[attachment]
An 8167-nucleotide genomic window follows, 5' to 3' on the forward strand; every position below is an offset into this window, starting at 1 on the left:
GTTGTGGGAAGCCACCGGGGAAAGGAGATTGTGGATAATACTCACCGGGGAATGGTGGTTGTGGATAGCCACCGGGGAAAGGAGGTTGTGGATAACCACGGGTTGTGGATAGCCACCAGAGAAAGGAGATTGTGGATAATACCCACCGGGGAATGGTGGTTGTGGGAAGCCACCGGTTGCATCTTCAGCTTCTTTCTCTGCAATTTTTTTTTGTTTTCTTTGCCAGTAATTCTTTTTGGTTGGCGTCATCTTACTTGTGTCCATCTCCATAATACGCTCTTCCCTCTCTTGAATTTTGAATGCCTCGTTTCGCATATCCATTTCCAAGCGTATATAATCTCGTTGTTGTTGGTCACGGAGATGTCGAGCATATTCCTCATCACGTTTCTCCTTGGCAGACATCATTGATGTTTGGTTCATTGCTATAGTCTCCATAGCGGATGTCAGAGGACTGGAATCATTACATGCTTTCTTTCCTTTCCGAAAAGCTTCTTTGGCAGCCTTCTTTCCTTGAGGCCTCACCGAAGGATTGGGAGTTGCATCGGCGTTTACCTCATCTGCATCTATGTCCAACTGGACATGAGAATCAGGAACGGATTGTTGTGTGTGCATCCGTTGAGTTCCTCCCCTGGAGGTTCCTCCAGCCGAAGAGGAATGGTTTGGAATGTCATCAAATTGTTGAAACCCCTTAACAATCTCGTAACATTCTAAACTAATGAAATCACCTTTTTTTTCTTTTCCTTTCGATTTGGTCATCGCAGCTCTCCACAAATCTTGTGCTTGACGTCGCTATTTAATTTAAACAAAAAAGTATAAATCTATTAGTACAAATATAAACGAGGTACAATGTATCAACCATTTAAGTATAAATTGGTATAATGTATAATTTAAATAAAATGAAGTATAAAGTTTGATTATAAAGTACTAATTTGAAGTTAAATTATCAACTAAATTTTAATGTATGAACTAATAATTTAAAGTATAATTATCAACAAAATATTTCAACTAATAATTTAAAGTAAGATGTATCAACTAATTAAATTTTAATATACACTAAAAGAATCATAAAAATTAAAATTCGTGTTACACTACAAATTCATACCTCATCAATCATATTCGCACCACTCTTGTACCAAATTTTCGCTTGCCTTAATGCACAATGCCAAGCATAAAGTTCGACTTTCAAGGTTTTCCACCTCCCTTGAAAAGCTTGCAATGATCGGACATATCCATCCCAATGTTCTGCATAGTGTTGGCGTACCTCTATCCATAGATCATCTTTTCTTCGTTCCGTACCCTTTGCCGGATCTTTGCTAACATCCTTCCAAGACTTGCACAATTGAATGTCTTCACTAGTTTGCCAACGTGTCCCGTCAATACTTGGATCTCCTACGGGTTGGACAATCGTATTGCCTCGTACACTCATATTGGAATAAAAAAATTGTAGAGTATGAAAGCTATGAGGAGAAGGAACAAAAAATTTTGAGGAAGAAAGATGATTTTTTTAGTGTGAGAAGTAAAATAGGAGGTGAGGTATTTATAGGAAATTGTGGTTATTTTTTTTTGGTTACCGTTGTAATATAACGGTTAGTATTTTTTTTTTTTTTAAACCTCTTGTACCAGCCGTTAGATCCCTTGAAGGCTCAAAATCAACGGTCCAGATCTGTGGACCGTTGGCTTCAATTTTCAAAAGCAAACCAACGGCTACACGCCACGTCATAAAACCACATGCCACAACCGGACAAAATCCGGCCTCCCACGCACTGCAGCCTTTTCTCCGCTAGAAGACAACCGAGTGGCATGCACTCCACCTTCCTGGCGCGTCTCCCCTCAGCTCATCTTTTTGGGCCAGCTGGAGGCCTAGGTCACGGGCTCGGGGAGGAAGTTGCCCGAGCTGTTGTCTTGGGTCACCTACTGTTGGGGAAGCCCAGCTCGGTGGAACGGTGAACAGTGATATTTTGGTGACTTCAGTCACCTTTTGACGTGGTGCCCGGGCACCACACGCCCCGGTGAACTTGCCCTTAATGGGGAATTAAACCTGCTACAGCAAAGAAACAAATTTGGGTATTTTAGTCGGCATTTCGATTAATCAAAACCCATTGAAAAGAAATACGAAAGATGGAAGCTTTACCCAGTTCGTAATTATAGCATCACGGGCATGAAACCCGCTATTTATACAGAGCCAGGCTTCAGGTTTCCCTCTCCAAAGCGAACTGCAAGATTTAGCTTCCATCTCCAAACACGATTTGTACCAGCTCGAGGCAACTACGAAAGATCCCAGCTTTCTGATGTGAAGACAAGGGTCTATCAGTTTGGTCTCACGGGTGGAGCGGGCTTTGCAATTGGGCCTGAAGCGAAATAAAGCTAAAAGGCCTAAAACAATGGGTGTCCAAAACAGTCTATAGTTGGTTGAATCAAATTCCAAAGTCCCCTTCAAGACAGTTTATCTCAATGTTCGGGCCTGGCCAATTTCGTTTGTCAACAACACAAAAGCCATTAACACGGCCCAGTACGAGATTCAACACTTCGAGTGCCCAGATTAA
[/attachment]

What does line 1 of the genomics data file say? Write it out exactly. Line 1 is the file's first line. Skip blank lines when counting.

An 8167-nucleotide genomic window follows, 5' to 3' on the forward strand; every position below is an offset into this window, starting at 1 on the left: